Lee Isaac Chung’s semi-autobiographical tale, Minari, stars Steven Yeun, Yeri Han, Yuh-jung Youn, and its two supremely talented child actors, Alan Kim and Noel Cho, as a South Korean immigrant family amidst their move to Arkansas.
Much of the film’s magic lies in the attention it gives to the smaller moments that populate the year-in-the-life of its central family; Chung treats the story with a particular warmth and affection without every getting too rosy-eyed. The screenplay immediately endears the audience to the Yi family while still portraying them as complex, flawed individuals, and this care with which the film treats its characters extends out to the supporting cast as well. Will Patton stands out as a neighbor of the Yi’s, and his turn in the movie is matched by all of his excellent costars. 8-year-old Alan Kim frequently steals the scene with his winning performance as David, bringing a great deal of emotional complexity and bouncing perfectly off of his costar Youn Yuh-jung, equally great as his grandmother.
Chung’s direction and Lachlan Milne’s (Hunt For the Wilderpeople, Stranger Things) cinematography paint the rural setting with a romantic eye, and Emile Mosseri’s minimalistic, tender score is a treat all the way through, harkening back to his work on the similarly excellent score for The Last Black Man in San Francisco.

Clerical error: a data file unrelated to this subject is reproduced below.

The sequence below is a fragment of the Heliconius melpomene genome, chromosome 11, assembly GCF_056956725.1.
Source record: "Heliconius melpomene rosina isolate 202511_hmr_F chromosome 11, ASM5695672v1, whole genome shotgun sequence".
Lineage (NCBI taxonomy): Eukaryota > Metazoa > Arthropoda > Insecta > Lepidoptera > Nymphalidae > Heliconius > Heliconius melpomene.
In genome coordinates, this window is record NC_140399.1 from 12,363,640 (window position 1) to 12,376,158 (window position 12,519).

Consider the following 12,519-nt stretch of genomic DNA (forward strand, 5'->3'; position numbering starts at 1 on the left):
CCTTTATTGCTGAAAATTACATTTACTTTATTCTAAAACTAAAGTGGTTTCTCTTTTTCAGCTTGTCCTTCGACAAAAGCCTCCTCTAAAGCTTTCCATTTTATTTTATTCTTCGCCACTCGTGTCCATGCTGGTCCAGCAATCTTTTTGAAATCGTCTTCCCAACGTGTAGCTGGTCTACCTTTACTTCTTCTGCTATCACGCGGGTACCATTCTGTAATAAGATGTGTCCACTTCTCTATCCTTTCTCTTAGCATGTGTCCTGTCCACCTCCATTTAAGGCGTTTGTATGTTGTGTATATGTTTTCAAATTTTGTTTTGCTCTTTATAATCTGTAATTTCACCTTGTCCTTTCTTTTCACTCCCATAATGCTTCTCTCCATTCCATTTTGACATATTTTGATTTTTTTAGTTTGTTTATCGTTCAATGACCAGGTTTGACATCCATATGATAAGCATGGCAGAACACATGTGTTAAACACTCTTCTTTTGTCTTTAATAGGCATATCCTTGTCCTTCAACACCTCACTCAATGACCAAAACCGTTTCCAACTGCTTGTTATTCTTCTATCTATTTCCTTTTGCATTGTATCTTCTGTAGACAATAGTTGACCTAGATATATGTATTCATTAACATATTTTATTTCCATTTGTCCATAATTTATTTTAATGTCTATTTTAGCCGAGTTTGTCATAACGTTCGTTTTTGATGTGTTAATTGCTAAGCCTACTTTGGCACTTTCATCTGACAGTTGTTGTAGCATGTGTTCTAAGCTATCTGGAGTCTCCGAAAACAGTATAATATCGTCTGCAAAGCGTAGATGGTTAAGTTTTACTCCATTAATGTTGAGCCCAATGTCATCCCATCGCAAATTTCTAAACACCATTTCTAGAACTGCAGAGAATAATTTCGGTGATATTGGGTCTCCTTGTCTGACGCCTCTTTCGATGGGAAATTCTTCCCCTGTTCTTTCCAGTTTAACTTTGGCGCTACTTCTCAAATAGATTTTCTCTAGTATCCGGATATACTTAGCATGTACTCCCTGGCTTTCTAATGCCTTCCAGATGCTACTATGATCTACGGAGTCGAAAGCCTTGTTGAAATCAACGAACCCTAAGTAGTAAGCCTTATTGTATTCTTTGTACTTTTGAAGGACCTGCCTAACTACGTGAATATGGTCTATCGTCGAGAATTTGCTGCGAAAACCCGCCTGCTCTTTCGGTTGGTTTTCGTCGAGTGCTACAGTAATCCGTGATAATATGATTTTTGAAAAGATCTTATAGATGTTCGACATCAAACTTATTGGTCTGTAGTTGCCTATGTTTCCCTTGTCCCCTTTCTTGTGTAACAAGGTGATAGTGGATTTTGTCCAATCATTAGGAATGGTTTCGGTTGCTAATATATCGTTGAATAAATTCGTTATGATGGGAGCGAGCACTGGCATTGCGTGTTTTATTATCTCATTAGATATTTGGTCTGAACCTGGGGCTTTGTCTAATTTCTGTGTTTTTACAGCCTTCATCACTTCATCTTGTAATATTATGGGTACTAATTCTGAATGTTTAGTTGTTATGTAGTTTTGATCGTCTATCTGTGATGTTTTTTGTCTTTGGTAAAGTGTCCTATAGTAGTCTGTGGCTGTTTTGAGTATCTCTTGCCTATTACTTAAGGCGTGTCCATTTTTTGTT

Just about every aspect of Minari is profoundly human, but never once cloying. The film understands its scale and tells a seemingly small story with very personal, real stakes. Bolstered by show-stopping performances from each member of its well-balanced ensemble, Minari paints all of its characters as real human beings with their own conflicting desires, coming together with well-crafted, hopelessly personal filmmaking to make for one of the best films in recent memory.